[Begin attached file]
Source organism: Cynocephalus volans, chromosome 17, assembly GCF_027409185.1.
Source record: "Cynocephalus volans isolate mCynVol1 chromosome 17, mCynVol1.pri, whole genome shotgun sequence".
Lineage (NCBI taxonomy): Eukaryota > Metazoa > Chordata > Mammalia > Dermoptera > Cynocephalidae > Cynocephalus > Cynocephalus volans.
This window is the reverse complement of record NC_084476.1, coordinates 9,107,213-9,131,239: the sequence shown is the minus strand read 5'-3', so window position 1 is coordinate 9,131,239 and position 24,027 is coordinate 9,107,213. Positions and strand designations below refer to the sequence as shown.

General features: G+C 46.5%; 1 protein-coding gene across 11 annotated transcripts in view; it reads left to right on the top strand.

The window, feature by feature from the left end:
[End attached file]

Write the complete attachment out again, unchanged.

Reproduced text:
Source organism: Cynocephalus volans, chromosome 17, assembly GCF_027409185.1.
Source record: "Cynocephalus volans isolate mCynVol1 chromosome 17, mCynVol1.pri, whole genome shotgun sequence".
Lineage (NCBI taxonomy): Eukaryota > Metazoa > Chordata > Mammalia > Dermoptera > Cynocephalidae > Cynocephalus > Cynocephalus volans.
This window is the reverse complement of record NC_084476.1, coordinates 9,107,213-9,131,239: the sequence shown is the minus strand read 5'-3', so window position 1 is coordinate 9,131,239 and position 24,027 is coordinate 9,107,213. Positions and strand designations below refer to the sequence as shown.

General features: G+C 46.5%; 1 protein-coding gene across 11 annotated transcripts in view; it reads left to right on the top strand.

The window, feature by feature from the left end: